“Why are you crying, Mom?” my son asked with joy in his face.

I was too choked up to speak. My husband explained to my son that this was the most important day of his life, and that I knew it, and that’s why I was crying, because I was happy.

He Smashed the Glass

Thursday, November 18th, 2010

conversion-storiesI think it’s odd that all three of my sons gave their lives to Christ in December during their sixth year of life. My second son Stephen has always been an energetic, loud, constantly moving presence in our house. When my husband and I read the book The Lamb (which presents the gospel) to him at age five, we looked at each other and agreed that he wasn’t ready to give his life to Christ. We could have gone through the motions of it. I’m sure he would have done it. But the timing wasn’t right. He didn’t fully understand the severity of his own sin, his depravity.

We waited six months. It was December. We went through the book again, discussing the chapters. When we got to the end, my husband said, “Something’s not right. He understands the story of the gospel, but he doesn’t show remorse for sin.” So we waited yet again.

A few days later, Stephen had so much anger, he threw something. Our insect collection crashed, with broken glass everywhere. He said he didn’t mean to break the glass.

I just looked at him with horror. “That anger is what murder is made of,” I said gently with tears in my eyes. “And the sad thing is that you can’t help but do evil. This is what Christ died to free you from. There is no way for you to ever live the way you should without Christ in you, the Holy Spirit.”

He wept with such intensity. Tears splashed down his face as he cried out, “I need God!!! Inside me is only bad. I can never do what is right.”

“Do you want to give your life to Christ?”

“Yes! Please! I need Him so badly!”

We went upstairs, and I told my husband, “He’s ready. Today is the day of his salvation.” My husband listened as I told him what had happened. He talked with my son. Then they prayed together, and my son gave his life to Christ. Tears were streamed down my face, and there are just no words to describe my joy.

He Imitated My Spirit

Wednesday, November 17th, 2010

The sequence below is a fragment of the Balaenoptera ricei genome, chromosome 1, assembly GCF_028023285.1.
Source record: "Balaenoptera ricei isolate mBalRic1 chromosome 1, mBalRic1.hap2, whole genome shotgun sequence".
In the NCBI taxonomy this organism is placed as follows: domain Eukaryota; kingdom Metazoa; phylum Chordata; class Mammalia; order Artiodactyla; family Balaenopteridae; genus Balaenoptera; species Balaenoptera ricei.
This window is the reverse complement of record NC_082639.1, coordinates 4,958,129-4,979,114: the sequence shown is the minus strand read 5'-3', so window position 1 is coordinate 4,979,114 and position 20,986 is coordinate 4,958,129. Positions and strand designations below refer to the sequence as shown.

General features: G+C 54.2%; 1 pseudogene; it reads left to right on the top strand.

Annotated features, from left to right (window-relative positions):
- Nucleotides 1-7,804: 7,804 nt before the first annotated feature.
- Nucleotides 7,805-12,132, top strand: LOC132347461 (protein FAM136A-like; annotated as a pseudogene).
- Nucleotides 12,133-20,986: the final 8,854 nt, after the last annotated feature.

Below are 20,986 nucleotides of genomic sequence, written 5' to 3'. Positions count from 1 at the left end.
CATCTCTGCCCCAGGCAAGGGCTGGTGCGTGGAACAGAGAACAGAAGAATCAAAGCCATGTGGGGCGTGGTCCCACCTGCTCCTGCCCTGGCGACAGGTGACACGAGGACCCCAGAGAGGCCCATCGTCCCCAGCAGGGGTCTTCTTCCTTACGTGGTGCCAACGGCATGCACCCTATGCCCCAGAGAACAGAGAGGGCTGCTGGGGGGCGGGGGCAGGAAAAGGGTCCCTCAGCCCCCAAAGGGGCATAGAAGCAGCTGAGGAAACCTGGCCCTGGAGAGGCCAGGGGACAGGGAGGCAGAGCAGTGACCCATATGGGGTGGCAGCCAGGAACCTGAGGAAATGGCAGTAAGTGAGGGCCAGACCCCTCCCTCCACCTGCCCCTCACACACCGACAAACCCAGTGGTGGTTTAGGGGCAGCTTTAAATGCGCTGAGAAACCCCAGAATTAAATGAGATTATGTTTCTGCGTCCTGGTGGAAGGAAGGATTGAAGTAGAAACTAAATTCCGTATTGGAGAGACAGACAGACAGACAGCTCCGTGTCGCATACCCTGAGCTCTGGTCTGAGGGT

conversion-storyWhen my oldest son Bryan was six years old, he asked me what it meant to worship God in spirit and in truth. I tried to explain it, but I was having trouble putting it into words. So I told him to watch me as I sang in spirit and in truth. My children and I started singing a praise song, and Bryan looked at me. Then he continued singing, and I looked into his face. His face looked like the face of an angel; his eyes were pure and he was singing with his heart. I didn’t even know you could teach things like that.

My son would ask me so many questions about God, and I enjoyed answering them. I could tell that his heart was seeking after God. My husband and I read the book The Lamb (by John R. Cross) to my son, and the book clearly explained the gospel. It included a CD and beautiful illustrations explaining how Christ is our lamb, and what it means to need a lamb who can atone for sin. Anyway, we read the book to Bryan two different times so that he had a thorough grasp of what Christ really did for him. We led him to Christ in December 2006. Tears were streaming down my face, and I could feel the presence of the Spirit. I could tell that my husband was all choked up, too, but I’m sure he would never admit it. We had led our own child to the Lord, and it mattered. It meant a lot.

Through the years I have seen a steady growth of character in my son. One time I realized that he stopped asking me about God, and all he wanted to talk about was robots. I was chatting with him one day in a darkened room. I said, “You realize that when you love anything more than you love God, it is idolatry. It is exactly the same as bowing down to a golden cow.” He looked at me, and I could tell by his eyes that he felt convicted. He put the covers over his head and lay there in silence for quite a while. After what seemed like a long time, he had made a decision. “I’ve decided to never play with robots again. I need to get rid of my legos.” He was all choked up. He was only eight years old at the time. He had made his decision. He had crucified his desires and put Christ first no matter what the cost.

I said to him, “Bryan, you don’t need to give up your legos. God has provided legos for our family, and it’s okay to play with them. I just miss talking about God with you. I just felt that your heart was somewhere else.”

He looked relieved. “So I can keep my legos?”

“Of course! God provides all good things for us to enjoy.”

He walked out of the room praising God.